When I was recently asked to pull together an organisational chart for our team for a board meeting, my first reaction was to create a pyramid diagram, with the leader on top, followed by four successive layers of Senior management, Deputy management, Junior management, and Advisers.
While this is how most of us would describe the structure of an organisation - does it still reflect the reality of management today? Is it still fit for purpose? In my case, the team and I quickly realised that such a rigid hierarchy can hardly be considered as aspirational.
It was only until after I left my job in the public sector that I discovered new models of working. These models see teams as being the sum of their parts. Emphasis is placed on having more fluid teams where individuals' duties are allocated to them based on their strengths, skills and personal interests, as opposed to what their titles are. In retrospect, as a fresh pair of eyes, I felt I had rightly captured the top down essence of my former team, and to some degree perhaps highlighted where our working model was failing us.
We now find ourselves in an environment of co-creation, where we seek to work more collaboratively and effectively with our colleagues. Ideas and structures are no longer based on a hierarchy, but rather on skills, expertise and personalities. We now find ourselves in an environment where a teenager, namely the Summly app developer, Nick D'Aloisi, is working alongside the President and CEO of Yahoo, Marissa Mayer, to develop and create cutting edge technology. His age is left at the door. His ideas are not.
This is illustrative of a shift towards the employees of a company being hailed as one its strongest assets when it comes to trust and reputation.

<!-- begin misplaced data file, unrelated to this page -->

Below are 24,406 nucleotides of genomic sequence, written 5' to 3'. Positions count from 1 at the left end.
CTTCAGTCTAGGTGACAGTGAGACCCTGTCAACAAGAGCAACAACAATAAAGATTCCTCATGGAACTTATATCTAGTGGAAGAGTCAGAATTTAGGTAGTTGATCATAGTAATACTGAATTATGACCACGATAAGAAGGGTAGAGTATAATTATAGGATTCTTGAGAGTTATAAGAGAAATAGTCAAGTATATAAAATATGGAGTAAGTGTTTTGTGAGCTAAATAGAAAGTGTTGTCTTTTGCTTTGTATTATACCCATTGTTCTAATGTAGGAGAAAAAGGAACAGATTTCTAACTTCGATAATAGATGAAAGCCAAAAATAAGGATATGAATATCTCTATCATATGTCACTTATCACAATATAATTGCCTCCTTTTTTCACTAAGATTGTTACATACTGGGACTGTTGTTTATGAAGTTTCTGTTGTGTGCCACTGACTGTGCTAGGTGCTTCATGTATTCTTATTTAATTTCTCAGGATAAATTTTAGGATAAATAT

There is an increasing need for leaders to communicate their vision, and collaborate with their team to collectively achieve this vision. Research has recently shown that influence is being redistributed from traditional authority figures such as CEOs and prime ministers towards employees, peers and people with credentials.
This gradually erodes the top down approach that is instilled in many organisations. We now have the opportunity to work within a culture which is beginning to resemble the true meritocracy which most organisations promise, but few deliver. This marks an age where leaders are seeking to empower their workforce, but what does this mean in practice? Here are three key ways leaders could seek to embrace this shift:
- Ensure everyone's role is well-defined: According to Forbes magazine, most companies fail to unlock the full potential of their workforce because they fail to define what they want from their employees and how they want them to do it. This can make it difficult to lead each other to where you want to go.
- Don't pay lip service: If you want to change the way you work, then the change needs to become part of the companies DNA. Invest time and effort to listening to your employees and working together to achieve new ways of doing things. This also involves giving credit where it's due.
- Know your team: Learn about the strengths of your team and where you can put their skills into practice at work. This understanding forms the bedrock of a truly engaged, multidisciplinary and integrated team.